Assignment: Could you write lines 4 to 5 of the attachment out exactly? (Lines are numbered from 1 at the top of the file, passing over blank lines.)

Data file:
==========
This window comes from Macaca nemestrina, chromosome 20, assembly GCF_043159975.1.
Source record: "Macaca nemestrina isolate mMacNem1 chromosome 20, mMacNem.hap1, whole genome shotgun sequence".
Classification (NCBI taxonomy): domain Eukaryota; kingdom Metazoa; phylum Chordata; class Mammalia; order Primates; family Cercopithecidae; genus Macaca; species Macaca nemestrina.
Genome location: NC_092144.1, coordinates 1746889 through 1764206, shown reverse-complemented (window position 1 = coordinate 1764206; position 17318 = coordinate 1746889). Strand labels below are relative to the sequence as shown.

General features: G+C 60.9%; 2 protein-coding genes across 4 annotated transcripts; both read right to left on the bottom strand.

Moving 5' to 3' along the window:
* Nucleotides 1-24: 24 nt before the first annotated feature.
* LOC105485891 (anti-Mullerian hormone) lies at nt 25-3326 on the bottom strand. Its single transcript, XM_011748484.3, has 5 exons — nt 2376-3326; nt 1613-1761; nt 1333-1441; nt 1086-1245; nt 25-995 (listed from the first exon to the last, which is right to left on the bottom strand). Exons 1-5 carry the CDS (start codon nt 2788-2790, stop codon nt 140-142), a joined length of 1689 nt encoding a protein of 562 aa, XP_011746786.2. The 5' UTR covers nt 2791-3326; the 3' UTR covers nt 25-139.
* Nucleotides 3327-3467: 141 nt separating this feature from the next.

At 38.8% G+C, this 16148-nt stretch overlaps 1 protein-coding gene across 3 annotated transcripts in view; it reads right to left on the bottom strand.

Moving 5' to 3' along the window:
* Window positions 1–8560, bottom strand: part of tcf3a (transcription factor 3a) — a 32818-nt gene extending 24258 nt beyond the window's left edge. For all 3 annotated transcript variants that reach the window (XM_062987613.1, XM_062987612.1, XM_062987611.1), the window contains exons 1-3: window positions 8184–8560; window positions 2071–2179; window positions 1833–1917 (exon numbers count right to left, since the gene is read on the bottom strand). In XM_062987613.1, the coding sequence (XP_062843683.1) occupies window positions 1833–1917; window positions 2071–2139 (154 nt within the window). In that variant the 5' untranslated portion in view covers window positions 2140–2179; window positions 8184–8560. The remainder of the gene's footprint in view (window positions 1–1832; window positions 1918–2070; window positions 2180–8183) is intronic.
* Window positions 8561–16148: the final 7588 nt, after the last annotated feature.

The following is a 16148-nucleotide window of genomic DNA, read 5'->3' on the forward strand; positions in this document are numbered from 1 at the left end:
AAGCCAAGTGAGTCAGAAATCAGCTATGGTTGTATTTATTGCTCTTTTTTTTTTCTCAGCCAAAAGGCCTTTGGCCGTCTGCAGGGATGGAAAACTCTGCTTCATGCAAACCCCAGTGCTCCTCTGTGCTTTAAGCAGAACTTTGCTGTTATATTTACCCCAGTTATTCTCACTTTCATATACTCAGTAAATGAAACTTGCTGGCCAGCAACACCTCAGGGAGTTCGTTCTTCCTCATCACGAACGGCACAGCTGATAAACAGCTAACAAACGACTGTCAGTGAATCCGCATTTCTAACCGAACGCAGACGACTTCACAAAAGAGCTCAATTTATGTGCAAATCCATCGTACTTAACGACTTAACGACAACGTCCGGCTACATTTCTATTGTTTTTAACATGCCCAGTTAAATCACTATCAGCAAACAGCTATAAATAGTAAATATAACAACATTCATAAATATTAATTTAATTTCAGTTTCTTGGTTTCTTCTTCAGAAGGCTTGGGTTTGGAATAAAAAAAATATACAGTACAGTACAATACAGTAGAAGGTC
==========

Genome location: NC_092144.1, coordinates 1746889 through 1764206, shown reverse-complemented (window position 1 = coordinate 1764206; position 17318 = coordinate 1746889). Strand labels below are relative to the sequence as shown.

General features: G+C 60.9%; 2 protein-coding genes across 4 annotated transcripts; both read right to left on the bottom strand.